Real yields of pension funds to be received in the mail


Hungarians who returned to the state-run pension system from the private pillar are set to receive the yields of their savings at the end of August. Optimistic scenarios say that the extra spending money could give a tangible boost to the economy.

Depending on whether private pension fund members made statements on how they want to receive payment, the real yields – the amount generated exceeding inflation – will arrive via bank transfer or post by the end of the last summer month.

Prime Minister Viktor Orbán announced last October that the wealth accumulated in private pension funds would be taken over by the state, converting Hungary’s pension scheme into a two-pillar variety (the second pillar is voluntary pension savings). At the time, the Stabilitás fund association decried the effort as clear nationalization and noted that some 3 million Hungarians had amassed around HUF 1 million in savings each over the dozen years the funds were in operation.

Accordingly, Stabilitás said that the aggregate amount of savings in the private funds amounted to HUF 3,162 billion at the end of March. Once all that is taken over by the state, the group reckons HUF 260 billion of the total will be returned to individuals in the form of yields. The group’s president Julianna Bába said that on average, those returning to the system will get HUF 80,000 each.

What to expect

Some funds have already made public the amounts their former members may expect. ING’s fund is to transfer a total of HUF 40.5 billion. The first group of refund recipients – those that have been with the company since private funds were established in 1998 – are to receive HUF 101,544 each on average. The Életút fund announced that it has already completed transfer of the HUF 413 million in real yields to its members. Here, the average per capita amount in reimbursements was HUF 170,000. The funds that have not yet released average forint sums offer their members calculators on their websites where members may find out how much they are likely to get.

According to data released by financial market regulator PSzÁF, 11 of the 17 private pension funds achieved a positive yield over the past 13 years, while the remaining six were in the negative. As such, the majority of former members may expect payment.

Regarding those who did not explicitly state they want the money transferred to their bank accounts, there are now capacity concerns envisioning delays in postal delivery. But recipients should also stay aware. If the postman cannot deliver the money, because the person they are looking for is unavailable – e.g. they’re at work – he will leave a notification on which post office they can pick up their cash. For those eligible for more than HUF 150,000, this is the standard case, since delivery workers may not handle amounts exceeding this. However, if the amount in question is not picked up by September 16, several years of waiting will ensue, since the post will transfer unclaimed refunds to the treasury where they will be rolled into state pension accounts.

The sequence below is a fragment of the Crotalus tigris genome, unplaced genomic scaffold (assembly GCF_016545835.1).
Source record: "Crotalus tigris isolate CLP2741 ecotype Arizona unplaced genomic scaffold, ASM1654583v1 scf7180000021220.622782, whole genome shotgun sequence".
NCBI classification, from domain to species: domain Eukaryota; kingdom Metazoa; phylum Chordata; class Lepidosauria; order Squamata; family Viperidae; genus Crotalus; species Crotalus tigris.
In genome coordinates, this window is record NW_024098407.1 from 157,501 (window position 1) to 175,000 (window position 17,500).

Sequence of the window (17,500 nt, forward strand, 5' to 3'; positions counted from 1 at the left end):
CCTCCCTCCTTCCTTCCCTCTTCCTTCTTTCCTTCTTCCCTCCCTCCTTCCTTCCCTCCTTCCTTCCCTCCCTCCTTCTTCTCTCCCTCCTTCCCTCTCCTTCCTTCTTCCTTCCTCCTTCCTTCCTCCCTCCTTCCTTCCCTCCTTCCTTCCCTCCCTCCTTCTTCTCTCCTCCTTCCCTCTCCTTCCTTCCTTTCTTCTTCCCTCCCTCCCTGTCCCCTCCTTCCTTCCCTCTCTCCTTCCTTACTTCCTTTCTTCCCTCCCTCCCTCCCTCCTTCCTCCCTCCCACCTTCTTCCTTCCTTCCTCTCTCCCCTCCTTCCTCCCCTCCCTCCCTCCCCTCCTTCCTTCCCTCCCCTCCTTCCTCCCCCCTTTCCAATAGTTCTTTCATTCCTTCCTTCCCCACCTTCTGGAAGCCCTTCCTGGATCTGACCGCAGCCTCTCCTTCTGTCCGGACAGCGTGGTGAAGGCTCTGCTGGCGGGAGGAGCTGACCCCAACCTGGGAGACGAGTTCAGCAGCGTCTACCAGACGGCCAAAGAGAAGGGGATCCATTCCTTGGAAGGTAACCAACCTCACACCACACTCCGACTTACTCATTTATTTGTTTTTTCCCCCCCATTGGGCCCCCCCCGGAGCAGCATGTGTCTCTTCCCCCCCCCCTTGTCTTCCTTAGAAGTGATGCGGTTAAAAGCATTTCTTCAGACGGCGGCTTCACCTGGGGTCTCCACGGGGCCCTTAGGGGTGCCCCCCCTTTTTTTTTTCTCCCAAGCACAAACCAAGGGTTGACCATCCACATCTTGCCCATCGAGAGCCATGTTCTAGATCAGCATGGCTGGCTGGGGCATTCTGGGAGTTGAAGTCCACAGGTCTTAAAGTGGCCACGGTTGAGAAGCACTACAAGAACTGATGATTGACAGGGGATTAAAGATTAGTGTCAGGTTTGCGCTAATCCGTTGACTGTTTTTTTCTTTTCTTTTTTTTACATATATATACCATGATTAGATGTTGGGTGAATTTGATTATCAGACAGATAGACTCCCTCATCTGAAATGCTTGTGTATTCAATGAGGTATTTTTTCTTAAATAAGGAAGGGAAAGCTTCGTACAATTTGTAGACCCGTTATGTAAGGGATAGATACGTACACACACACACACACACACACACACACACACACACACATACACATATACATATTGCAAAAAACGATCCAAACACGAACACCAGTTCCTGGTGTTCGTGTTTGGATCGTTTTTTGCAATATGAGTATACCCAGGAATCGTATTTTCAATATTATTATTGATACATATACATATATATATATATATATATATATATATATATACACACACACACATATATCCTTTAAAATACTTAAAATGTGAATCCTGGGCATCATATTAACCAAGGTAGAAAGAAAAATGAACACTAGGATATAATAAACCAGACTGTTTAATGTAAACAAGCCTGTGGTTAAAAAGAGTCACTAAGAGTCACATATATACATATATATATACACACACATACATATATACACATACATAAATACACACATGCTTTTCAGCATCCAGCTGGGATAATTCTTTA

Economic impact

PM Orbán announced that HUF 1,345 billion of the pension takings will go directly to reducing state debt. Through the move, the country will be able to reduce what it owes to 77% of GDP from 81% in a single move, something he labeled a “world record.” The political opposition questioned his claims of success, since the reduction is achieved through a one-off move, the legitimacy of which is still widely contested. In fact, the Constitutional Court is set to address the issue after the summer recess.

On a smaller scale, citizens getting the yields of their savings in cash is also expected to be a slight boost for the economy in general due to the simple fact that people will have a little extra money to spend. These expectations are underlined by a Takarékbank forecast, which predicts annual GDP growth of 3% this year. The bank pointed out that for the time being, expansion is fueled almost exclusively by exports, with domestic consumption contributing little to nothing. With the extra funds people are left with, this could take a change for the better. analyst István Madár was also optimistic, telling InfoRádió that the refunds could fuel retail turnover by 2% in the second half of the year.

However, these projections were made before Europe became heavily preoccupied with its ongoing debt crisis. The Swiss franc, the currency used in a wide array of mortgage loans, has been breaking new records. Therefore, it is far more likely that debtors will try to use the moderate sums they are to receive to pay back loans or simply make their monthly scheduled mortgage payments. It could be that the returned yields will generate very little additional consumption. 

Future problems

As an additional concern, even though the government now claims that the pension system has been “saved” and has become sustainable, experts say this assumption is far from true. An OECD directive that is also accepted by the EU declared that citizens of member states need to receive at least 70% of the respective country’s average earnings as their pensions in order to have acceptable sustenance when they retire. It is generally accepted that a solely state-run pension system will not be able to cover the gap.

Calculations released by insurance company Aviva show that the gap between what is now put aside and what would be necessary to reach the benchmark for those retiring between 2011 to 2051 is HUF 532,000 on average per year. Even though the company noted that Hungarians reacted to crisis conditions by cutting back on consumption and accumulating savings, they are generally still very far from that level.

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